With the current government shutdown, certain more centrist members of Congress have attempted to distance themselves from the tea party extremists within their ranks.  But the party as a whole has not yet come up with a strategy to restrict tea party influence within the GOP in a way that is commensurate with their actual numbers.  Consequently, the GOP owns this shutdown.

The basic questions that we were asking when the tea party first formed still haven’t been answered.  Which is it?  Are you upper or lower case?  Are you a faction of the Republican Party, and therefore the “tea party” or “tea party caucus”?  Or do you consider yourself an actual legitimate third party, or Tea Party?

If it’s the former, then the GOP needs to take your views into consideration but make its collective decisions based on the majority within the party.  (This especially means you, Mr. Speaker.)   That also means that the GOP owns all of the insanity within its ranks, in those cases in which the extremists convince the more mainstream members of Congress to vote with them.

If it’s the latter, then the tea party earns its upper case status, along with all of the responsibilities and obligations that a political party has.  So far, the tea party has reaped all the rewards of both positions and has borne none of the responsibilities of either.

So make up your minds.

To paraphrase Jesse Pinkman, “let’s Party, bitches.”

electmitt2012.org

I guess there’s been a slight change in direction for the Romney campaign. The URL for one of Mitt’s SuperPACs – ElectMitt2012.org – now leads to a Japanese site that sells software enabling a user to capture online porn video chats.

So much for the morality candidate.

Ew.

Ew, not because you posted a selfie, Geraldo.  Ew, because you’re supposed to be a journalist.  YOU ARE NOT THE STORY.

70 is the new 50 (Erica and family are going to be so pissed…but at my age…) pic.twitter.com/KU9IQhaF0w

And, by the way, Geraldo, there are tools that you can use to rotate that photo.

UPDATE:  Geraldo deleted his tweet and removed his selfie from Twitter.  Apparently, he hasn’t learned that people can actually take screen shots.  He also hasn’t figured out that he makes himself look worse by backtracking.

BTW, check out that profile pic.  Apparently, 70 is also the old 30.

Republican Soul-Searching: A 9-Point Plan (Redux)

I first posted the following blog entry on 11.11.2008, days after the election of Barack Obama.  It’s repeated here in its entirety.  It’s kind of stunning to note that, if the GOP amended their strategies and policies at all in the ensuing four years, they did so in the wrong direction.

In the wake of the drubbing they took in the election last week , the Republican Party is now in the process of doing some long overdue self-examination. The media have been trying to determine the whereabouts of the soul of the Republican party. So I thought I’d offer my unsolicited 9-point plan for Republican soul searching:

  1. Get one. In order to search one’s soul, one actually has to have a soul.
  2. Stop lying. This is the 21st century. We have technology. We will find out that you’re lying. The only ones left to believe your lies will be stupid people. And you don’t want stupid people in your party. (I know this is an unfamiliar concept to Republicans, because you’ve benefited for a couple of decades from the stupid people who you’ve drawn to the party and who have believed the lies that you’ve told them.)
  3. Have principles, and follow them. Strategy and tactics are the necessary evil of a political campaign, but they’re not what people vote for. We’re drawn to noble, clear ideas. We’re looking for leaders who inspire us to make our nation and our world a better place.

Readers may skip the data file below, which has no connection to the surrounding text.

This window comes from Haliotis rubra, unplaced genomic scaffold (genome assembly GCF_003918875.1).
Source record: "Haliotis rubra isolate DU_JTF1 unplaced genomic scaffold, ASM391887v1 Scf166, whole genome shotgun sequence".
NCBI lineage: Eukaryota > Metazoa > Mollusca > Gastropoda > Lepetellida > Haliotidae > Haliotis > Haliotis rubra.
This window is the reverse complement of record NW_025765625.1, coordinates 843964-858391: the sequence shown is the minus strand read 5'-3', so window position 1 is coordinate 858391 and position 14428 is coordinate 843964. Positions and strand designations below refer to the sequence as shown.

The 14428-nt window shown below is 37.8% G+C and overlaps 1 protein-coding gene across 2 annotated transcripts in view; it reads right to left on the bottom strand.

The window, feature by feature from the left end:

4. Get smart. That’s not to suggest that you should be more tactical, but rather that you should actually value education more. That also means valuing the educated more. You’ve gotten a lot of mileage out of “no child left behind,” but you continue to run people (like Michele Bachmann) who seem like the children who were left behind. The nation and the world are facing unbelievably difficult issues, and it will take intelligent, educated people to come up with solutions.
  5. Ostracize the corrupt. Especially when they’re in your own party. The fact that Tom DeLay is still somehow perceived as someone who can go on national television and represent the positions of the party is laughable. Marginalize persons of his ilk or the nation will marginalize the entire party.
  6. Stop elevating and rewarding wackos. Believe it or not, people are looking to you for leadership. When you put subnormal or even just mediocre people on the ballot and expect that the public is going to go along with it just because you have previously enjoyed unquestioning party unity, you do your party and the nation a grave disservice.
  7. Separate church from state. You can have still your religion. Knock yourselves out. But why not put your faith into action by doing good works, instead of blurring the boundaries between pulpit and politics in an attempt to force the rest of the world to believe the same dogma that you choose to believe?
  8. Distance yourself from the ditto-heads. Admit it. You’ve spent the last 25 or so years building and fostering the multi-billion dollar right-wing media empire — of the Rush Limbaugh/Sean Hannity/Bill O’Reilly variety. But now you may be realizing that you’ve created a monster that is incapable of moderating itself. Cut ‘em off before they eat you alive.
  9. Quit blaming the media. How can you be focusing on what you need to be doing when you’re whining about how badly you’re being treated? Besides, you don’t win votes with shame and blame.

One more thing you might want to take into account. I’m sure there are Republican campaign professionals who are right now dissecting examining every aspect of Barack Obama’s campaign, searching for clues as to what was done to win an election and how they might replicate those things. What those strategists seem to be failing to take into account is that, while some of the campaign strategy might be replicatable, the candidate cannot. Obama is a once-in-a-lifetime candidate with transformative ideas and, by all accounts, an uncanny ability to inspire and bring people together.